You know, the greatest thing about unschooling - is the magic!
It's so awesome to visit other unschoolers' blogs, and here about all the sparklies in their lives.
Hour-long car rides in the middle of the night to check out a special sort of frog in it's once-a-year migration over highway 241. Tripping over a snake while bird-watching, then going home to look it up to read about what it was doing there, what it eats, how many are in that area, why it has stripes. Long days at the park in the middle of the week. Hearing about children doing extraordinary things - without being told that they are dangerous, or expensive, or "you don't have time for another activity", or "maybe when you're older."
I'm sure there are parents who would go home after a long day of playing in the world with the children who'd be willing to spend an hour online researching a striped snake, but unschoolers Live for that sort of thing. There is always energy and an excitement for such things.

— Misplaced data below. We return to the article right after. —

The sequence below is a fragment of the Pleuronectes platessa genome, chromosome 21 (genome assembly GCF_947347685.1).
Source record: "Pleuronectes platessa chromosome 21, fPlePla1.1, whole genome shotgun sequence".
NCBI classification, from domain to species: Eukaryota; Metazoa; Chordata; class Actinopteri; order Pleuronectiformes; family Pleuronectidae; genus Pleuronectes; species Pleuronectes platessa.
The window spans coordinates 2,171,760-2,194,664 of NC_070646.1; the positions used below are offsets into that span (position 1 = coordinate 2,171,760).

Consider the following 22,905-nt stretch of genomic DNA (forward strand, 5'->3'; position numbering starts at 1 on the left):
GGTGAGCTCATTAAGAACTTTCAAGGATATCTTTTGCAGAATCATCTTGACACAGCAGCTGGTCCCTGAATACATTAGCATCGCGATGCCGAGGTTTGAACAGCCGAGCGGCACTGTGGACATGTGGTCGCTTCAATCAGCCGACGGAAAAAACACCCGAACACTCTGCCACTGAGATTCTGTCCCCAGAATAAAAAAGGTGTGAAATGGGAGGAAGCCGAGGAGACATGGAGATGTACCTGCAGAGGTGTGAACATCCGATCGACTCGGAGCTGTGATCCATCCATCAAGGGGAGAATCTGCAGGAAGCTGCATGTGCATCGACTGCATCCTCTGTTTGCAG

We look for red-eyed grubs. And interesting art materials. And things to be added to an on-going magnet sculpture. Spices that smell funny to be added into concoctions, or secret recipes. Interesting math games. Animals great and small. People great and small. Things that can be put into a glass slide to be viewed under the microscope.
Doesn't usually matter what the label warns. Not because we don't heed any possible danger, but because we know that if a youngster wants to look at a microscope, he shouldn't have to wait until he's seven. And if one is interested in Shakespeare or Egyptians of the Fall of Rome at eight, then he or she should be allowed - encouraged- to do so. Not wait until he's fourteen, when his passions or interests call him to do something else.
I just love reading about all of it!
A good unschooling story not only lets you know what this sort of life looks like and sounds like - but also what it feels like, smells like, and tastes like.
Unschooling is exuberance and enthusiasm for life.